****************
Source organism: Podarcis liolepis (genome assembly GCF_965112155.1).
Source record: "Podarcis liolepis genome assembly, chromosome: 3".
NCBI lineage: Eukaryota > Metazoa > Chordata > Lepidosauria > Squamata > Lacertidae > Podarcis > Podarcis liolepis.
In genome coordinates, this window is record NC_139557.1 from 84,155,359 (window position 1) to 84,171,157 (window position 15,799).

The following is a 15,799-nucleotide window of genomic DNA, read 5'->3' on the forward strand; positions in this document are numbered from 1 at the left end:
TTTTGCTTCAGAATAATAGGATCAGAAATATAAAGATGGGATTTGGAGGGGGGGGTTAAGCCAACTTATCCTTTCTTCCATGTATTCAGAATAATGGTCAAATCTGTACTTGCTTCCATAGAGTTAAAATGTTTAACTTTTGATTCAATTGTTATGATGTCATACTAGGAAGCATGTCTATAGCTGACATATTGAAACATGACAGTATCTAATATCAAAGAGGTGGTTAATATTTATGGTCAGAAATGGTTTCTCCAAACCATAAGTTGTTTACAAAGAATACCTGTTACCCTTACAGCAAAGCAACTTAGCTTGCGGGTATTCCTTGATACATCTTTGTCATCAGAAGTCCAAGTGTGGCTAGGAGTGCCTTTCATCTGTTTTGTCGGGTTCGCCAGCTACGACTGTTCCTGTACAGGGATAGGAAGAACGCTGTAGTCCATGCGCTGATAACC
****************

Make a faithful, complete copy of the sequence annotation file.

Source organism: Podarcis liolepis (genome assembly GCF_965112155.1).
Source record: "Podarcis liolepis genome assembly, chromosome: 3".
NCBI lineage: Eukaryota > Metazoa > Chordata > Lepidosauria > Squamata > Lacertidae > Podarcis > Podarcis liolepis.
In genome coordinates, this window is record NC_139557.1 from 84,155,359 (window position 1) to 84,171,157 (window position 15,799).

The following is a 15,799-nucleotide window of genomic DNA, read 5'->3' on the forward strand; positions in this document are numbered from 1 at the left end:
TTTTGCTTCAGAATAATAGGATCAGAAATATAAAGATGGGATTTGGAGGGGGGGGTTAAGCCAACTTATCCTTTCTTCCATGTATTCAGAATAATGGTCAAATCTGTACTTGCTTCCATAGAGTTAAAATGTTTAACTTTTGATTCAATTGTTATGATGTCATACTAGGAAGCATGTCTATAGCTGACATATTGAAACATGACAGTATCTAATATCAAAGAGGTGGTTAATATTTATGGTCAGAAATGGTTTCTCCAAACCATAAGTTGTTTACAAAGAATACCTGTTACCCTTACAGCAAAGCAACTTAGCTTGCGGGTATTCCTTGATACATCTTTGTCATCAGAAGTCCAAGTGTGGCTAGGAGTGCCTTTCATCTGTTTTGTCGGGTTCGCCAGCTACGACTGTTCCTGTACAGGGATAGGAAGAACGCTGTAGTCCATGCGCTGATAACC